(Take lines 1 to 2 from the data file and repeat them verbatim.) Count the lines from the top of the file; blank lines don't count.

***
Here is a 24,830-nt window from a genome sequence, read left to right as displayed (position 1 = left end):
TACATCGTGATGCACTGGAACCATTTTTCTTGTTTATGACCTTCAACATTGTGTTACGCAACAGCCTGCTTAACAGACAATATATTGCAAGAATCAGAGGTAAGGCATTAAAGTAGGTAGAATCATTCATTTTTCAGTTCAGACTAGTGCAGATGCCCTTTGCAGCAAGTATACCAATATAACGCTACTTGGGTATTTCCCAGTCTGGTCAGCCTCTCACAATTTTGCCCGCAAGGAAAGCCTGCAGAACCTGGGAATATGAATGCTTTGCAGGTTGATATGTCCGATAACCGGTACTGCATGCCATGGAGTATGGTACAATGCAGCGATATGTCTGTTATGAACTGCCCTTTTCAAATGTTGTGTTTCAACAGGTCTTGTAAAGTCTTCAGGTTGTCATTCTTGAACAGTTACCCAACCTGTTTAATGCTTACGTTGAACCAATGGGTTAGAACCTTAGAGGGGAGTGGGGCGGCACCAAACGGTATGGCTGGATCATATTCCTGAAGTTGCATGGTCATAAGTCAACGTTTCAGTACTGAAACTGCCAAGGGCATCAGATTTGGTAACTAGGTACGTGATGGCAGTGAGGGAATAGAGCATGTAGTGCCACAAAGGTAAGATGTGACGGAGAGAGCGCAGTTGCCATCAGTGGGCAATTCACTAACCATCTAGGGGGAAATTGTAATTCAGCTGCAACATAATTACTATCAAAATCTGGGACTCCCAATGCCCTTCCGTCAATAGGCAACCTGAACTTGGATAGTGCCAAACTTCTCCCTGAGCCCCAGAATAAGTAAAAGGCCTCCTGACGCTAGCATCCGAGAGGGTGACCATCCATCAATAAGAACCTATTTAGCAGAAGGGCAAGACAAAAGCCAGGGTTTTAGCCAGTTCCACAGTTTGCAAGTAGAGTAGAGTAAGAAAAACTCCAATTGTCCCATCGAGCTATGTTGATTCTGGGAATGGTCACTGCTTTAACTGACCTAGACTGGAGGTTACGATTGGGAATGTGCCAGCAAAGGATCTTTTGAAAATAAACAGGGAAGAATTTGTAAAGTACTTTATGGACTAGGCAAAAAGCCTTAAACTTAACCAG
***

Here is a 24,830-nt window from a genome sequence, read left to right as displayed (position 1 = left end):
TACATCGTGATGCACTGGAACCATTTTTCTTGTTTATGACCTTCAACATTGTGTTACGCAACAGCCTGCTTAACAGACAATATATTGCAAGAATCAGAGGTAAGGCATTAAAGTAGGTAGAATCATTCATTTTTCAGTTCAGACTAGTGCAGATGCCCTTTGCAGCAAGTATACCAATATAACGCTACTTGGGTATTTCCCAGTCTGGTCAGCCTCTCACAATTTTGCCCGCAAGGAAAGCCTGCAGAACCTGGGAATATGAATGCTTTGCAGGTTGATATGTCCGATAACCGGTACTGCATGCCATGGAGTATGGTACAATGCAGCGATATGTCTGTTATGAACTGCCCTTTTCAAATGTTGTGTTTCAACAGGTCTTGTAAAGTCTTCAGGTTGTCATTCTTGAACAGTTACCCAACCTGTTTAATGCTTACGTTGAACCAATGGGTTAGAACCTTAGAGGGGAGTGGGGCGGCACCAAACGGTATGGCTGGATCATATTCCTGAAGTTGCATGGTCATAAGTCAACGTTTCAGTACTGAAACTGCCAAGGGCATCAGATTTGGTAACTAGGTACGTGATGGCAGTGAGGGAATAGAGCATGTAGTGCCACAAAGGTAAGATGTGACGGAGAGAGCGCAGTTGCCATCAGTGGGCAATTCACTAACCATCTAGGGGGAAATTGTAATTCAGCTGCAACATAATTACTATCAAAATCTGGGACTCCCAATGCCCTTCCGTCAATAGGCAACCTGAACTTGGATAGTGCCAAACTTCTCCCTGAGCCCCAGAATAAGTAAAAGGCCTCCTGACGCTAGCATCCGAGAGGGTGACCATCCATCAATAAGAACCTATTTAGCAGAAGGGCAAGACAAAAGCCAGGGTTTTAGCCAGTTCCACAGTTTGCAAGTAGAGTAGAGTAAGAAAAACTCCAATTGTCCCATCGAGCTATGTTGATTCTGGGAATGGTCACTGCTTTAACTGACCTAGACTGGAGGTTACGATTGGGAATGTGCCAGCAAAGGATCTTTTGAAAATAAACAGGGAAGAATTTGTAAAGTACTTTATGGACTAGGCAAAAAGCCTTAAACTTAACCAG